The Body on the Beach, Simon Brett. First Fethering mystery.
The Third Miss Symons , F M Mayor
Caddy’s World, Hilary McKay
A Sister Called Mary, Eileen Collins
Hothouse Flower, Lucinda Riley
Saffy’s Angel, Hilary McKay
The Novel in the Viola, Natasha Solomons
Emotional Geology, Linda Gillard
Styx and Stones, (Daisy Dalrymple), Carola Dunn
Noah’s Compass, Anne Tyler
The Beekeper’s Apprentice, Laurie R King
Damaris at Dorothy’s, Elsie J Oxenham
One Good Turn, Kate Atkinson
Just Patty & When Patty Went to College, Jean Webster
I couldn’t possibly resist a book with the cover of A Sister Called Mary. I have a weakness for rather bad evangelical books and this didn’t disappoint. Mary lives with her brother Rex. Although she works full time she also does all the housekeeping while Rex loafs around. She falls for a nice man but feels she can’t leave Rex (who’s about twenty five!) as she promised their mother to look after him. Just to complicate matters, her friend Anne has an inexplicable pash on selfish Rex but never does anything about it because he’s not a Christian. A near-fatal illness and a conversion later, the two couples are united. Phew! One odd thing: Mary Lamb is a heroine to this Mary. What? I’d have thought Charles was the hero in that relationship.
Happy re-reads of Saffy’s Angel (to follow Caddy’s World) and the Kate Atkinson books after watching Case Histories on television. I think I enjoyed the Jackson Brodie stories even more second time around. I rather like the Fethering mysteries and was pleased to find The Body on the Beach, which is the first in the series. It was useful to meet Carol and Jude for the first time and find out how they started investigating together. I know the area described in the books very well, which helps. I shall be rather cross though if Simon Brett ends this series without telling us more about Jude. Her mysteriousness is getting tiresome. Another lucky find, at a church fair, was Styx and Stones, the very Daisy Dalrymple mystery I lacked for a run of the first eight books. Now I’m up to speed but there’s plenty more to go.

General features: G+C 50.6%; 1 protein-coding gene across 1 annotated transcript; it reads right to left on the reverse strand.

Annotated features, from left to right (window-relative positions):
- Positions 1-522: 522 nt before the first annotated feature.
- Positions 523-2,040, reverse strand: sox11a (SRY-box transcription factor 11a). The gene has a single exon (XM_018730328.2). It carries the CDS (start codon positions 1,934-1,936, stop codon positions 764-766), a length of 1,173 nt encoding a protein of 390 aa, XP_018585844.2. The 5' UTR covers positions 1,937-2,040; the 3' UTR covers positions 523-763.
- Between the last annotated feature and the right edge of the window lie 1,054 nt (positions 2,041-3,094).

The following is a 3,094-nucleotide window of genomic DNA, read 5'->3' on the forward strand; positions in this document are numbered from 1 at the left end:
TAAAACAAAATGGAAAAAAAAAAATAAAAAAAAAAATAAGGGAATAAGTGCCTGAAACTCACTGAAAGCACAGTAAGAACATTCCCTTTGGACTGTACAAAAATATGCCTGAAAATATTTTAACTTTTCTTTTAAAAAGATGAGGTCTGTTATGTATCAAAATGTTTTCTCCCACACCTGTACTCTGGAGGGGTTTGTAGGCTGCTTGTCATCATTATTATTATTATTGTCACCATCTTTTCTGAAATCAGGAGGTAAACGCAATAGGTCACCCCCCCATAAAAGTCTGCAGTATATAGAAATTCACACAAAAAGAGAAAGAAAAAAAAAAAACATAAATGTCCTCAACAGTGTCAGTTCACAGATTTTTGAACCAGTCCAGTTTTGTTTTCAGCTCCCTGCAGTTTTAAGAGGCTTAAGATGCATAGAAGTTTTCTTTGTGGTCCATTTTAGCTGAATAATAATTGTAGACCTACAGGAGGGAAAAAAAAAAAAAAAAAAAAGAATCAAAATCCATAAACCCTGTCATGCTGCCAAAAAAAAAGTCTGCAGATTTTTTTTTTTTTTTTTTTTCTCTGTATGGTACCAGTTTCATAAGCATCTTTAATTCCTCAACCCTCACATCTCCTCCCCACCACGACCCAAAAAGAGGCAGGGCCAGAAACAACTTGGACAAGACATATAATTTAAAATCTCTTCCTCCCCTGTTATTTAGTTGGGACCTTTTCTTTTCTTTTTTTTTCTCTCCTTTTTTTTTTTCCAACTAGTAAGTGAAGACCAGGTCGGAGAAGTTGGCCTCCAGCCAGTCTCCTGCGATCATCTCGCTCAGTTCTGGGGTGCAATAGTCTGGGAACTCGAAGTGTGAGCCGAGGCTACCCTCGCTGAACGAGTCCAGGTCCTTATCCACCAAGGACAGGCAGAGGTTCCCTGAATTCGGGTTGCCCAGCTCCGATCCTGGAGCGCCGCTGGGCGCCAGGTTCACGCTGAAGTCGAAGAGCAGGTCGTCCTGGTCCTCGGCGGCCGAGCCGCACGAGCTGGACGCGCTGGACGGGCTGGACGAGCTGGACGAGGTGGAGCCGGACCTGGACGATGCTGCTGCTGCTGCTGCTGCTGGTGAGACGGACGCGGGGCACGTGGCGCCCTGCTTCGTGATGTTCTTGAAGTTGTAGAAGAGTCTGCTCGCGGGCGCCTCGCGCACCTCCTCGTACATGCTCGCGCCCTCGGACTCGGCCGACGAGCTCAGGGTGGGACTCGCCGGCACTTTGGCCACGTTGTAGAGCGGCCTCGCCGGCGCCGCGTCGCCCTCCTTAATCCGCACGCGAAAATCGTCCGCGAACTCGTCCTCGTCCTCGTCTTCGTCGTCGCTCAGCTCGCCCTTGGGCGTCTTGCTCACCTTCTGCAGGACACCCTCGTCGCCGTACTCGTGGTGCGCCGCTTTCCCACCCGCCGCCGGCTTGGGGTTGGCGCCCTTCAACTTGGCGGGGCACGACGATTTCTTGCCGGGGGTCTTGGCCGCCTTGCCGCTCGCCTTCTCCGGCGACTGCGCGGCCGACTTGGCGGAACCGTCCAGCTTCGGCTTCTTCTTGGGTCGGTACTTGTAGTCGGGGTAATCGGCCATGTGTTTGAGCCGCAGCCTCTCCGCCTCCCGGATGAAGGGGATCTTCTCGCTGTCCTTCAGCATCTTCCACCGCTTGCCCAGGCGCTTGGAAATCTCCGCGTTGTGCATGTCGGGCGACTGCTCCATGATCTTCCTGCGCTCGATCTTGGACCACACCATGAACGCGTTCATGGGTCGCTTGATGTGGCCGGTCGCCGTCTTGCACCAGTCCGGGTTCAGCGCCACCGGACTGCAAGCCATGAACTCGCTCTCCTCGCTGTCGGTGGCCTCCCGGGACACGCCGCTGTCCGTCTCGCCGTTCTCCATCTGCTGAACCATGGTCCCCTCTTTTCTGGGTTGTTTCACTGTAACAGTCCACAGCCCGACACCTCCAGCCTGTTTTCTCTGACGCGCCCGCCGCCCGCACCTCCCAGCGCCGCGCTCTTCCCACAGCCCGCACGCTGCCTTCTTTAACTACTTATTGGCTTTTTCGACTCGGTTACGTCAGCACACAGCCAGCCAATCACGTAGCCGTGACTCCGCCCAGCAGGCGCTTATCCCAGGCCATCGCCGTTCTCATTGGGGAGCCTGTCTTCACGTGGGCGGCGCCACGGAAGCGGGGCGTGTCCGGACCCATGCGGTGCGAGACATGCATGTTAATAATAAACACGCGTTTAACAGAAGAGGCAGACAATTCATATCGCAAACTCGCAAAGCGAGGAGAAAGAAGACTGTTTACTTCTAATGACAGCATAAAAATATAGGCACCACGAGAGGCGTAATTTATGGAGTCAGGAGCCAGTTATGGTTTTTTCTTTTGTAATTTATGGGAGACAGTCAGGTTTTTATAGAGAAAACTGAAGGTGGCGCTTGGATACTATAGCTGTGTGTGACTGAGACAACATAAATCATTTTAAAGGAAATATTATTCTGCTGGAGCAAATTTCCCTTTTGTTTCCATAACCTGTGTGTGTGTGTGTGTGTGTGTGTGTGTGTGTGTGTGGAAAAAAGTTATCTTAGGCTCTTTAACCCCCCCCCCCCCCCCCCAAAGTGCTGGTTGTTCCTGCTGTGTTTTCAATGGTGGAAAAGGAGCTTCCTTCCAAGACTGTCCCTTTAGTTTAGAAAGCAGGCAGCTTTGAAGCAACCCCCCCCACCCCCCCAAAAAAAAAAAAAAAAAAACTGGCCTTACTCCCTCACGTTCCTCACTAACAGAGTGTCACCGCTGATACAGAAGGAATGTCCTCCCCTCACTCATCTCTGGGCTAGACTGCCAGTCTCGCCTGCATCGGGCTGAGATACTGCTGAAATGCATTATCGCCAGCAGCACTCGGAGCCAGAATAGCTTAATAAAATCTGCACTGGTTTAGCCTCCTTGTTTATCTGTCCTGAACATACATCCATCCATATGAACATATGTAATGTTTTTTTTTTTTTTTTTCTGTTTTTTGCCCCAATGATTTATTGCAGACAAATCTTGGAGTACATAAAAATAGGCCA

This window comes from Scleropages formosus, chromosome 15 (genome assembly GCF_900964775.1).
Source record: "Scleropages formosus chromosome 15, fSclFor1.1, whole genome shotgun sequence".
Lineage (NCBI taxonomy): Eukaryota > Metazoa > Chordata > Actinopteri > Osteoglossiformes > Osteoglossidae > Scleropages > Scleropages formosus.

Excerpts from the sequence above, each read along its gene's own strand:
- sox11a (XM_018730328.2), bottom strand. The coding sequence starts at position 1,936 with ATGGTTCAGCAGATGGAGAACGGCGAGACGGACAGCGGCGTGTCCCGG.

The less said about the best selling Hothouse Flower, the better. Don’t get me started on how much is wrong with it. It seems incredible that such tosh gets published while a writer as good as Linda Gillard has to turn to self publishing. Her Emotional Geology, newly available for the Kindle, is set in the Scottish Isles and has a bi-polar heroine, so it’s not a comfortable read. Unfortunately I couldn’t take to the hero. I do still strongly recommend House of Silence, which I loved. I love Anne Tyler and Noah’s Compass is yet another quietly beautiful book by her. This one is about a retired teacher, his ex-wife and children. Not exciting but as always has believable characters whom you care about.
My only girlsown reading last month was Damaris at Dorothy’s by Elsie J Oxenham. I’ve had this for ages and only just got round to reading it. It starts so promisingly as a school story, with Pip travelling by train to her new school, St Dorothea’s. As soon as she meets a fellow pupil the talk is a confusion of different coloured dresses, girdles, hat bands, form Colours etc. EJO must have been obsessed by this sort of thing. At school, of course, each girl has at least two and possibly three different names. These are the kinds of things I find most irritating in EJO’s writing but worse is to come. Because Pip lives in the Lake District the Ellerton girls, Rachel and Damaris are expected to look after her. Damaris leaps in efficiently but Rachel is mooning around missing her best friend, who has left the school. Too, too sick making IMO especially when Damaris defends her, saying she’s a better person than she, (Damaris/Damson/Dammy/Marry) is. ‘Deep’, you know. It’s no good, I shall never like Rachel, who ends up in later books as ‘Guardian of the Abbey’, going about in a ridiculous robe. I found the book so tedious I decided to cash in on its scarcity and sell it.